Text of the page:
The analogue of Tychonoff's theorem in pointless topology does not require any form of the axiom of choice.

To prove that Tychonoff's theorem in its general version implies the axiom of choice, we establish that every infinite cartesian product of non-empty sets is nonempty. The trickiest part of the proof is introducing the right topology. The right topology, as it turns out, is the cofinite topology with a small twist. It turns out that every set given this topology automatically becomes a compact space. Once we have this fact, Tychonoff's theorem can be applied; we then use the finite intersection property (FIP) definition of compactness. The proof itself (due to J. L. Kelley) follows:

Let {*A _{i}*} be an indexed family of nonempty sets, for

Now define the cartesian product

along with the natural projection maps *π _{i}* which take a member of

We give each *X _{i}* the topology whose open sets are the cofinite subsets of

and prove that these inverse images are nonempty and have the FIP. Let *i _{1}*, ...,

By the FIP definition of compactness, the entire intersection over *I* must be nonempty, and the proof is complete.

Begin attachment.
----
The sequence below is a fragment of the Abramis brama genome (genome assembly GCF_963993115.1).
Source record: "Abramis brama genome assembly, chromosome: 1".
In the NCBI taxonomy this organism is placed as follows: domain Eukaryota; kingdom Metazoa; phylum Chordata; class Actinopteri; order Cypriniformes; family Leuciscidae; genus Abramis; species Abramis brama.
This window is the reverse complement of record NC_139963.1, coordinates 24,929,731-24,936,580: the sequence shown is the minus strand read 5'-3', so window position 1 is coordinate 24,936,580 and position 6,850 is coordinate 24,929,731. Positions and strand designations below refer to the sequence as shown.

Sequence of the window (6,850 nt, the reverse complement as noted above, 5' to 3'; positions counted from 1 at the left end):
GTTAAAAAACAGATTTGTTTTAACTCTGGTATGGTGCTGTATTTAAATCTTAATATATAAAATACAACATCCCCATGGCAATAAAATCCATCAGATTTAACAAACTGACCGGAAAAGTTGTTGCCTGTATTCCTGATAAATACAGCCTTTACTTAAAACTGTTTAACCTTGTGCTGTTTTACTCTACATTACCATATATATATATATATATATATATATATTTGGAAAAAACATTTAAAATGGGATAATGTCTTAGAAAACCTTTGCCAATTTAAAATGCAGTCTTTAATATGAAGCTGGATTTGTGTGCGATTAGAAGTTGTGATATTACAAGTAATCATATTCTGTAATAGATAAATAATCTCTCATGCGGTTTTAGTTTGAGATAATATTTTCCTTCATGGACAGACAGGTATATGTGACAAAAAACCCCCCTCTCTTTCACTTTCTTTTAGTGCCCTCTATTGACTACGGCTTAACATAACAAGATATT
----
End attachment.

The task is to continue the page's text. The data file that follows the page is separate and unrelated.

- ↑ Stephen Willard "General Topology" Dover Books ISBN 978-0-486-43479-7 pp 120
- ↑ Joseph Goguen "The Fuzzy Tychonoff Theorem" Journal of Mathematical Analysis and Applications Volume 43, Issue 3, September 1973, pp 734-742

In mathematics, the **axiom of choice**, or **AC**, is an axiom of set theory equivalent to the statement that *a Cartesian product of a collection of non-empty sets is non-empty*. Informally put, the axiom of choice says that given any collection of bins, each containing at least one object, it is possible to make a selection of exactly one object from each bin, even if the collection is infinite. Formally, it states that for every indexed family of nonempty sets there exists an indexed family of elements such that for every . The axiom of choice was formulated in 1904 by Ernst Zermelo in order to formalize his proof of the well-ordering theorem.

In mathematics, more specifically in general topology, **compactness** is a property that generalizes the notion of a subset of Euclidean space being closed and bounded. Examples include a closed interval, a rectangle, or a finite set of points. This notion is defined for more general topological spaces than Euclidean space in various ways.